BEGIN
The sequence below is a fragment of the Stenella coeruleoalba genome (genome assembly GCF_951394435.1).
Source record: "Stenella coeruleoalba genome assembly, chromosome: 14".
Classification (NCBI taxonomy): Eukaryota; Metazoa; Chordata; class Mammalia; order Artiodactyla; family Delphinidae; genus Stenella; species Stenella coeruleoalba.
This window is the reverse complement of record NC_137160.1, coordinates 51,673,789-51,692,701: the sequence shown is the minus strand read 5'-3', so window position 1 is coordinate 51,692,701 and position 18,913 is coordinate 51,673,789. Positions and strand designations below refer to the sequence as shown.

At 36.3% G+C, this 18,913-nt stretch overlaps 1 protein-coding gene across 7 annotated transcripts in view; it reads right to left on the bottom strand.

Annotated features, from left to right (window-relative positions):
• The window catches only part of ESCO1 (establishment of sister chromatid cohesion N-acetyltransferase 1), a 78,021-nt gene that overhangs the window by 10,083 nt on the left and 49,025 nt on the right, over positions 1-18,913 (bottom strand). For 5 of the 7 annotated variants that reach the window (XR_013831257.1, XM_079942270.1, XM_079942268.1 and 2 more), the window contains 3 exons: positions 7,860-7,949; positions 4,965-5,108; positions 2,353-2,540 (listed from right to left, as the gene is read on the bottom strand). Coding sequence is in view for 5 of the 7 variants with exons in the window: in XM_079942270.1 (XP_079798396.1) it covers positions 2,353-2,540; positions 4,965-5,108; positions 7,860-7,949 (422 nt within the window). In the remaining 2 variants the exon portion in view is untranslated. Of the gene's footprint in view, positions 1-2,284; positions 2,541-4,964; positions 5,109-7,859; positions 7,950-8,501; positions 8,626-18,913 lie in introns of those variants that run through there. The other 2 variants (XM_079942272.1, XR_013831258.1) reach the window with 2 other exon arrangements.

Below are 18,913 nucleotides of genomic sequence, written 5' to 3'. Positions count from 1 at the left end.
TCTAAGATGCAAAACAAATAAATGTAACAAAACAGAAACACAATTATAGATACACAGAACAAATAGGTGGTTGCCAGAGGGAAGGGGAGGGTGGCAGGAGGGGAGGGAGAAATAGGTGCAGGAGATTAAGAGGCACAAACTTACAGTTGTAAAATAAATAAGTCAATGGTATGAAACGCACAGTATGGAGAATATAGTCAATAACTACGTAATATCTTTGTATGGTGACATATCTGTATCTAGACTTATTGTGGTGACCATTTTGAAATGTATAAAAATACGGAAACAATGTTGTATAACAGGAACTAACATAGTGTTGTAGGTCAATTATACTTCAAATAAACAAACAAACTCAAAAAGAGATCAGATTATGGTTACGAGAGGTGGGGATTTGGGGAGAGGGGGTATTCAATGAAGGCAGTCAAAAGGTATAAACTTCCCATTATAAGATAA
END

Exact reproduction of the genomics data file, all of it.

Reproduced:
The sequence below is a fragment of the Stenella coeruleoalba genome (genome assembly GCF_951394435.1).
Source record: "Stenella coeruleoalba genome assembly, chromosome: 14".
Classification (NCBI taxonomy): Eukaryota; Metazoa; Chordata; class Mammalia; order Artiodactyla; family Delphinidae; genus Stenella; species Stenella coeruleoalba.
This window is the reverse complement of record NC_137160.1, coordinates 51,673,789-51,692,701: the sequence shown is the minus strand read 5'-3', so window position 1 is coordinate 51,692,701 and position 18,913 is coordinate 51,673,789. Positions and strand designations below refer to the sequence as shown.

At 36.3% G+C, this 18,913-nt stretch overlaps 1 protein-coding gene across 7 annotated transcripts in view; it reads right to left on the bottom strand.

Annotated features, from left to right (window-relative positions):
• The window catches only part of ESCO1 (establishment of sister chromatid cohesion N-acetyltransferase 1), a 78,021-nt gene that overhangs the window by 10,083 nt on the left and 49,025 nt on the right, over positions 1-18,913 (bottom strand). For 5 of the 7 annotated variants that reach the window (XR_013831257.1, XM_079942270.1, XM_079942268.1 and 2 more), the window contains 3 exons: positions 7,860-7,949; positions 4,965-5,108; positions 2,353-2,540 (listed from right to left, as the gene is read on the bottom strand). Coding sequence is in view for 5 of the 7 variants with exons in the window: in XM_079942270.1 (XP_079798396.1) it covers positions 2,353-2,540; positions 4,965-5,108; positions 7,860-7,949 (422 nt within the window). In the remaining 2 variants the exon portion in view is untranslated. Of the gene's footprint in view, positions 1-2,284; positions 2,541-4,964; positions 5,109-7,859; positions 7,950-8,501; positions 8,626-18,913 lie in introns of those variants that run through there. The other 2 variants (XM_079942272.1, XR_013831258.1) reach the window with 2 other exon arrangements.

Below are 18,913 nucleotides of genomic sequence, written 5' to 3'. Positions count from 1 at the left end.
TCTAAGATGCAAAACAAATAAATGTAACAAAACAGAAACACAATTATAGATACACAGAACAAATAGGTGGTTGCCAGAGGGAAGGGGAGGGTGGCAGGAGGGGAGGGAGAAATAGGTGCAGGAGATTAAGAGGCACAAACTTACAGTTGTAAAATAAATAAGTCAATGGTATGAAACGCACAGTATGGAGAATATAGTCAATAACTACGTAATATCTTTGTATGGTGACATATCTGTATCTAGACTTATTGTGGTGACCATTTTGAAATGTATAAAAATACGGAAACAATGTTGTATAACAGGAACTAACATAGTGTTGTAGGTCAATTATACTTCAAATAAACAAACAAACTCAAAAAGAGATCAGATTATGGTTACGAGAGGTGGGGATTTGGGGAGAGGGGGTATTCAATGAAGGCAGTCAAAAGGTATAAACTTCCCATTATAAGATAA